But the scrutiny at Ben Gurion begins well ahead of the passenger’s arrival at the terminal itself. Every vehicle first passes through a security checkpoint where armed agents examine it, have a brief exchange with the driver, and assess their risk level. Meanwhile, the vehicle is gauged by a weight sensor, and an undercarriage scan. Then, outside and inside the terminal building agents are always mingling with the crowd pouring in, aided by hidden surveillance cameras that are monitored around the clock. Suspicious people would be challenged without waiting for them to reach a counter or a metal detector. An agent would approach them and strike a conversation to assess their mental state and risk level.

All of that well coordinated system relies on a broader intelligence infrastructure that uses informants, social network scrutiny and surveillance — traditional police methods which Israel’s security forces have been using and improving over the past decade and a half both in green line Israel and in Judea, Samaria and Gaza.

Chris Weller offered an excellent example for the way Israel combines computer technology with the human factor, to create a smooth, reliable, fast and effective communication system regarding predictive profiling. “I learned that before any passenger ever gives up his luggage to the fine folks at Ben Gurion International, an employee places a neon yellow sticker on the back of your passport. On it is a 10-digit number. The first number, ranging from one to six, indicates your perceived threat level to whomever else you’re passed along. I got a five.”

And so, with a simple bar-coded sticker, the first agent who meets the passenger communicates his impressions to the next agent down the line without having to exchange one word or even a gesture. Leftwing writer Lia Tarachansky complained a few years ago about the same system:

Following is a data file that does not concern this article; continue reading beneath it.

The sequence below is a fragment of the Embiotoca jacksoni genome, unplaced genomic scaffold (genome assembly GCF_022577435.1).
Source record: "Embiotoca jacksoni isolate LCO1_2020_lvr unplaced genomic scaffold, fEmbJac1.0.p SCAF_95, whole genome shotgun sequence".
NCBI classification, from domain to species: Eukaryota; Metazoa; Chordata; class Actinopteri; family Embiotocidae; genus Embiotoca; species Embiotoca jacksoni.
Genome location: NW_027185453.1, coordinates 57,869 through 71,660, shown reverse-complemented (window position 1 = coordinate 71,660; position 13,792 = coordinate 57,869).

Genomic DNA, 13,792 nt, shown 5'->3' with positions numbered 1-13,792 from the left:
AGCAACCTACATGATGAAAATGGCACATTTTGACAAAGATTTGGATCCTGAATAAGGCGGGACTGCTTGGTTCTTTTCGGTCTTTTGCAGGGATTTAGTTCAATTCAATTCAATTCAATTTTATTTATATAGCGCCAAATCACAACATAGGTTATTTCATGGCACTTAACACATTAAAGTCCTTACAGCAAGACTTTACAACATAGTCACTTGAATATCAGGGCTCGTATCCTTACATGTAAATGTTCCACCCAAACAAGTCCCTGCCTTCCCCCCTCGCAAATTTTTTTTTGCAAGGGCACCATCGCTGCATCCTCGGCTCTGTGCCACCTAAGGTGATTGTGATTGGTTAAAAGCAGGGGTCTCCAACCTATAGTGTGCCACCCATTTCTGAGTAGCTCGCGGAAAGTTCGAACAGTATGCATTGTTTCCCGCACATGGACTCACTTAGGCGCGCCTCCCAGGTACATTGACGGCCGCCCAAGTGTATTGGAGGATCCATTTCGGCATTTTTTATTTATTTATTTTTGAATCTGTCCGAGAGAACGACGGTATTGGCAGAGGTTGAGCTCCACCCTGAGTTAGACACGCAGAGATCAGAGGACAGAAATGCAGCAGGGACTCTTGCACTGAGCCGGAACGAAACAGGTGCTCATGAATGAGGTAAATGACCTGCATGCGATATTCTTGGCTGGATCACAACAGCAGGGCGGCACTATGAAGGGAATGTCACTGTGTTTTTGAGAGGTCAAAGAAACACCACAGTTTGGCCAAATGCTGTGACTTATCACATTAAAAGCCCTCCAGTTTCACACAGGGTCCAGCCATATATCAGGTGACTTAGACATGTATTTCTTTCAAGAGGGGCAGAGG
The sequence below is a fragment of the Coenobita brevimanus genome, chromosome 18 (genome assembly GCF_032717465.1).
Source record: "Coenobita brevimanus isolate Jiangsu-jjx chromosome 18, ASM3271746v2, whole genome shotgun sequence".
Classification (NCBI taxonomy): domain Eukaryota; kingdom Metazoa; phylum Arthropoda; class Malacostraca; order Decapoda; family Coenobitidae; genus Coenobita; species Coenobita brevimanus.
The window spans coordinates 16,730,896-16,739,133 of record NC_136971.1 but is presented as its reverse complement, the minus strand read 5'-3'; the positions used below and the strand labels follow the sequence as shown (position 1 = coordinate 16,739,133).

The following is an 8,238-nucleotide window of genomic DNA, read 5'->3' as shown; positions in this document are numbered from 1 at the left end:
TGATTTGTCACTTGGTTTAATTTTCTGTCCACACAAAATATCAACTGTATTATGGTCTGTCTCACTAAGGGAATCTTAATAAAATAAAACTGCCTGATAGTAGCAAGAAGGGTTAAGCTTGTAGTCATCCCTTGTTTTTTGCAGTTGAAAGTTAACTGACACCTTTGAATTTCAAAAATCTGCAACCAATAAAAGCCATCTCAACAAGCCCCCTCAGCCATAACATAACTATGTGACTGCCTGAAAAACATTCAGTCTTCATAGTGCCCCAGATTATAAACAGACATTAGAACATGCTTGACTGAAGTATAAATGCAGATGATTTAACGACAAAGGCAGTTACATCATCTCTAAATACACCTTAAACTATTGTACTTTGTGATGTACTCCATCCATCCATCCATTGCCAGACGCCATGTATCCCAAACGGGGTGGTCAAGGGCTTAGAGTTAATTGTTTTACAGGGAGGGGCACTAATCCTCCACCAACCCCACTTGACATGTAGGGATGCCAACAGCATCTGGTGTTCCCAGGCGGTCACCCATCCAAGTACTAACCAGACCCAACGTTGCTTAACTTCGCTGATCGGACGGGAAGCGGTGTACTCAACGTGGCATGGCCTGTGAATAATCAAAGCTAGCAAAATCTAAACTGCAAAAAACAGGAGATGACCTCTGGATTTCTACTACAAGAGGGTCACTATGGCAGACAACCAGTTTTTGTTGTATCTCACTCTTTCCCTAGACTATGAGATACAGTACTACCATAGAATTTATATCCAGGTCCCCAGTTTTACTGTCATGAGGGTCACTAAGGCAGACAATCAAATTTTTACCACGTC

“So I enter the line … My Israeli-Palestinian roommate tells me he’ll wait while I answer the security lady’s questions. She sees I speak Hebrew, she asks if I packed my own bags and she gives me a ‘1’ as expected. I’m white and I’m an Israeli, therefore I’m probably a Zionist. High from excitement and privilege I ask if my friend can come with me to the check-in. She says of course and asks for his ID. Her face changes.

“Where it says the Jewish birth date the line in his ID is blank. i.e. not Jewish. i.e. Palestinian.

– you know this man?

– yes

– how?

– he’s my roommate

– where?

– Jaffa

– wait here.

“She looks at his last name. It’s Christian, i.e. Arab. She disappears with our passports. The roommate looks at me and we both know what’s going to happen. When she comes back her smile is gone. She tears the ‘1’ off my bags and angrily puts on a ‘3’ as though to say ‘you didn’t tell me you have an Arab friend!’ Her face says ‘don’t you see you’re [expletive] it all up for us?!’”

Tarachansky described in her vivid style just how unhappy she was with the Israeli security system, but the fact is that even in her anti-Israeli narrative one can see that no one was hurt in the encounter she described, no one was manhandled, no one even missed their flight. But the system quickly spotted and responded to the potential threat, and the response was to replace a passport sticker. This hostile depiction of the Israeli method is, in fact, a song of praise to a rational, sophisticated and effective security system.

One wonders whether Donald Trump, or the media, understand the full depth of this system when he describes Israel’s success in police work and security as “profiling.”

JNi.Media

Patchy and Selective BBC News Reporting of Gaza Border Incidents

Monday, May 9th, 2016
{Originally posted to BBC Watch website}

On May 3rd terrorists in the Gaza Strip fired shots across the border at an Israeli military vehicle. The next day cross-border incidents continued with five separate mortar attacks on Israeli troops which were claimed by both Hamas and the Palestinian Islamic Jihad. In the evening the Israeli airforce responded with strikes on Hamas installations in the Gaza Strip.  On May 5th an additional mortar attack raised the number of cross border incidents to seven in less than 48 hours and further incidents which took place later in the day brought the number of attacks into double figures. On the same day the IDF announced that it had discovered a cross border attack tunnel – the second to be detected in less than a month.